by Mary Moszynski

FREDERICTON – The provincial government is turning to business leaders and organizations to help tackle the challenges facing the labour force.

The groups will consult through an online forum and a series of meetings before presenting recommendations at a summit being organized for early 2008.

The main topics being studied include skills demand, labour market information gaps, future human resources needs and barriers preventing residents from entering the workforce.

However, Don Lenihan, an Ontario resident hired by the Liberals earlier this year to “engage” New Brunswickers, insists the exercise isn’t simply another government study or consultation.

“This is not a consultation process in any conventional sense,” he said. “I’m not a big fan of consultations.”

Lenihan stressed groups and businesses will have a role to play in implementing the plan.

More than 35 groups and individuals will be consulted during the process.

“I am pleased to launch this unique process that will bring together and engage stakeholders through a combination of Internet-based and face-to-face meetings, leading up to a Skills Summit early next year,” Labour Minister Ed Doherty said in a statement.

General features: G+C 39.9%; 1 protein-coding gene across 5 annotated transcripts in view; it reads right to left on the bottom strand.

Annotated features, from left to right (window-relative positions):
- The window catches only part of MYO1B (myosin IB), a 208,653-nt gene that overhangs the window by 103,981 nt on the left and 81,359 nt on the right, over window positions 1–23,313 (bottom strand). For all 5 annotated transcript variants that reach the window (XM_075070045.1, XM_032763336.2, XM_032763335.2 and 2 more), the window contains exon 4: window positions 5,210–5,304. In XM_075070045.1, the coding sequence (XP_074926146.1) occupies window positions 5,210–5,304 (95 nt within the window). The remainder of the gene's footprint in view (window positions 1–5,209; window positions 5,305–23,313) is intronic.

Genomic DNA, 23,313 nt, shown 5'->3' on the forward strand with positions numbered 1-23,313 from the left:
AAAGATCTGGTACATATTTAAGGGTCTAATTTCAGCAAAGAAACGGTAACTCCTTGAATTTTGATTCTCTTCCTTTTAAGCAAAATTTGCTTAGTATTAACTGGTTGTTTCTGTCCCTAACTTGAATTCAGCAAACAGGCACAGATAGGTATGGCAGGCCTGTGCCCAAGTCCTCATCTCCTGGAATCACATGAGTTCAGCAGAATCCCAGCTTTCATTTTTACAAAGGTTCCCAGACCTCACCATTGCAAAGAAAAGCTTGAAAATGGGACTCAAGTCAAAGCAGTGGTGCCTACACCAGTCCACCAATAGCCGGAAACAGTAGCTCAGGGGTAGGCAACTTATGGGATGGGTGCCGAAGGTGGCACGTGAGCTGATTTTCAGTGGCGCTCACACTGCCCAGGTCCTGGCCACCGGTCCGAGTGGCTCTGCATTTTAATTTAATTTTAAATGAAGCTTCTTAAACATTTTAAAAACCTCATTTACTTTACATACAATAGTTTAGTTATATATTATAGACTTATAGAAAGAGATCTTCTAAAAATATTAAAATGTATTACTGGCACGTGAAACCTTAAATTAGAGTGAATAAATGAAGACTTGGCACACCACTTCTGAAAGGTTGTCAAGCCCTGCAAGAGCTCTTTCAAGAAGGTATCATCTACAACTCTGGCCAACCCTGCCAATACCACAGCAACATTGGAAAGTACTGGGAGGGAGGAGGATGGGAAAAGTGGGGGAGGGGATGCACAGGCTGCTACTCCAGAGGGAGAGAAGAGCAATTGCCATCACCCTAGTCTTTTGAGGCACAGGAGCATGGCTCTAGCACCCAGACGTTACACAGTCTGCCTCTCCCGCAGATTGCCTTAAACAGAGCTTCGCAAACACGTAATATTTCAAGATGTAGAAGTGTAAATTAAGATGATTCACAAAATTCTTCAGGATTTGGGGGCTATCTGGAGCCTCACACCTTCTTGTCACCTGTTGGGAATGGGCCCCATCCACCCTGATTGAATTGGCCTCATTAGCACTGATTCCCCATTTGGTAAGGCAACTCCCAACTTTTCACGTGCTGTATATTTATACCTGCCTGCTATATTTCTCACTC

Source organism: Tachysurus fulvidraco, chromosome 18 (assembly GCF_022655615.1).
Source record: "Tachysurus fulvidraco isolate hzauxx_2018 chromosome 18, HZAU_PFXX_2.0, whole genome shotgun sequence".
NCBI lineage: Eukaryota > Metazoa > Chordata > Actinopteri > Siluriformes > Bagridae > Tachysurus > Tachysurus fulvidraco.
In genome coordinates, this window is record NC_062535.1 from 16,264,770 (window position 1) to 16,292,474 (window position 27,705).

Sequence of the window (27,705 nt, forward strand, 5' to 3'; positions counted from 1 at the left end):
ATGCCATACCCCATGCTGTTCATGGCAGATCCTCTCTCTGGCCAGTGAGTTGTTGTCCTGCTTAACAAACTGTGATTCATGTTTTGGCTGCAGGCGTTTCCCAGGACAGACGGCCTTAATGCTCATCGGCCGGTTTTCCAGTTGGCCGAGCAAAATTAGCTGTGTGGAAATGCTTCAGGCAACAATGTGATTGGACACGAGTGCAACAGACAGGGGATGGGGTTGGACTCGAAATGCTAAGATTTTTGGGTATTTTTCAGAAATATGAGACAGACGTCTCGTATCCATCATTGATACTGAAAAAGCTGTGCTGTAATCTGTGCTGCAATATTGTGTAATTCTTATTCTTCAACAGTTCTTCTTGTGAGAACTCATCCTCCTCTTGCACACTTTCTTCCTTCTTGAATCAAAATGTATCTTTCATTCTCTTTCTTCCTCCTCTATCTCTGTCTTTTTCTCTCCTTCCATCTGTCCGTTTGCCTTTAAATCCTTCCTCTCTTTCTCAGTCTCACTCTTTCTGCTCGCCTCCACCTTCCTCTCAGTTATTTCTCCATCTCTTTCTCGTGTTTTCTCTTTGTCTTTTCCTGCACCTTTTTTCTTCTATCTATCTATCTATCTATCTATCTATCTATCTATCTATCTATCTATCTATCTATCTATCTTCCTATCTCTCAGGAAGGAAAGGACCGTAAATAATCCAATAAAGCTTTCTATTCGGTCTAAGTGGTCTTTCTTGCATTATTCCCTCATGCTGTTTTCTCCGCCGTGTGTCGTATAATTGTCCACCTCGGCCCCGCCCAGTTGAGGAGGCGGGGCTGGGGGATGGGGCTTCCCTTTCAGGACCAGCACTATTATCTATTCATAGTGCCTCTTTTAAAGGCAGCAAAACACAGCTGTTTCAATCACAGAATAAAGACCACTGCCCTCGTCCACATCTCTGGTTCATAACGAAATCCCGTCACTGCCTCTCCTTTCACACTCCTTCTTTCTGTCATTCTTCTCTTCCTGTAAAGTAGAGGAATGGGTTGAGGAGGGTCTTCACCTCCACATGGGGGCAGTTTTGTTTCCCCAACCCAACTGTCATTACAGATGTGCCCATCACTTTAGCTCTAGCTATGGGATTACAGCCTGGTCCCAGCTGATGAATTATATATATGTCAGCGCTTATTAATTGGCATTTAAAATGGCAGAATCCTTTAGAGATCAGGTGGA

“More specifically, together we will develop and implement an action plan containing solutions to issues in key areas of mutual concern with respect to the labour market,” he said.

Charles Cirtwill, acting president of the Atlantic Institute for Market Studies, said either the government has a plan ready to be released in the fall or the exercise is really a call to action.

However, he questioned the effectiveness of online tools, given business owners facing difficulties recruiting employees are simply too busy to devote time to such projects.

He also wondered whether government is considering any interim projects to help tackle the problems.

“Many things that they can do have been identified over the last five, 10 years as the labour shortage has been coming,” he said.